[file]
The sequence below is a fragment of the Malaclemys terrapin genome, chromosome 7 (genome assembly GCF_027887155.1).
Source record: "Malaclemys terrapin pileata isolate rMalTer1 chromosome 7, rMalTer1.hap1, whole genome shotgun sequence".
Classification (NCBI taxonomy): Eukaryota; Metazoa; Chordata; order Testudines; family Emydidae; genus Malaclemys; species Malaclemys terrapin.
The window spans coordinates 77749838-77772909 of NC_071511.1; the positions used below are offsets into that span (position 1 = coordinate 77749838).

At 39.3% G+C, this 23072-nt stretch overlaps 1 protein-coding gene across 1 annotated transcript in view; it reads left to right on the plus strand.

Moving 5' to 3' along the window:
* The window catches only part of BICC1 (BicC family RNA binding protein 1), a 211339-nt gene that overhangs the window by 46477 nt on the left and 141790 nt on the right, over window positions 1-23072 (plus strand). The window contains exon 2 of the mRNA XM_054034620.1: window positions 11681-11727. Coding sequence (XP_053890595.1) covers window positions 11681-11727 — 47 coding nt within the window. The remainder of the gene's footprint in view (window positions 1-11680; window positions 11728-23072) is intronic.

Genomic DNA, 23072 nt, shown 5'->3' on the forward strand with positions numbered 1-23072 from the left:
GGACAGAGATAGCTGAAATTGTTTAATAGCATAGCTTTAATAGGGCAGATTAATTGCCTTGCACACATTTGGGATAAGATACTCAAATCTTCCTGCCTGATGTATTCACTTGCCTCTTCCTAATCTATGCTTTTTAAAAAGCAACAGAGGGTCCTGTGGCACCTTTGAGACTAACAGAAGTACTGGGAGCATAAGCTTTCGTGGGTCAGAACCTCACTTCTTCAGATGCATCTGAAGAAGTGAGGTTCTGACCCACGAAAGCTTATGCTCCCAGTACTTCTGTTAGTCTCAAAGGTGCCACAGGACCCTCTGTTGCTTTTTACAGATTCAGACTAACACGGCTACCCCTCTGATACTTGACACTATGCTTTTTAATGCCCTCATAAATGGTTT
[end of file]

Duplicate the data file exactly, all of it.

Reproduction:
The sequence below is a fragment of the Malaclemys terrapin genome, chromosome 7 (genome assembly GCF_027887155.1).
Source record: "Malaclemys terrapin pileata isolate rMalTer1 chromosome 7, rMalTer1.hap1, whole genome shotgun sequence".
Classification (NCBI taxonomy): Eukaryota; Metazoa; Chordata; order Testudines; family Emydidae; genus Malaclemys; species Malaclemys terrapin.
The window spans coordinates 77749838-77772909 of NC_071511.1; the positions used below are offsets into that span (position 1 = coordinate 77749838).

At 39.3% G+C, this 23072-nt stretch overlaps 1 protein-coding gene across 1 annotated transcript in view; it reads left to right on the plus strand.

Moving 5' to 3' along the window:
* The window catches only part of BICC1 (BicC family RNA binding protein 1), a 211339-nt gene that overhangs the window by 46477 nt on the left and 141790 nt on the right, over window positions 1-23072 (plus strand). The window contains exon 2 of the mRNA XM_054034620.1: window positions 11681-11727. Coding sequence (XP_053890595.1) covers window positions 11681-11727 — 47 coding nt within the window. The remainder of the gene's footprint in view (window positions 1-11680; window positions 11728-23072) is intronic.

Genomic DNA, 23072 nt, shown 5'->3' on the forward strand with positions numbered 1-23072 from the left:
GGACAGAGATAGCTGAAATTGTTTAATAGCATAGCTTTAATAGGGCAGATTAATTGCCTTGCACACATTTGGGATAAGATACTCAAATCTTCCTGCCTGATGTATTCACTTGCCTCTTCCTAATCTATGCTTTTTAAAAAGCAACAGAGGGTCCTGTGGCACCTTTGAGACTAACAGAAGTACTGGGAGCATAAGCTTTCGTGGGTCAGAACCTCACTTCTTCAGATGCATCTGAAGAAGTGAGGTTCTGACCCACGAAAGCTTATGCTCCCAGTACTTCTGTTAGTCTCAAAGGTGCCACAGGACCCTCTGTTGCTTTTTACAGATTCAGACTAACACGGCTACCCCTCTGATACTTGACACTATGCTTTTTAATGCCCTCATAAATGGTTT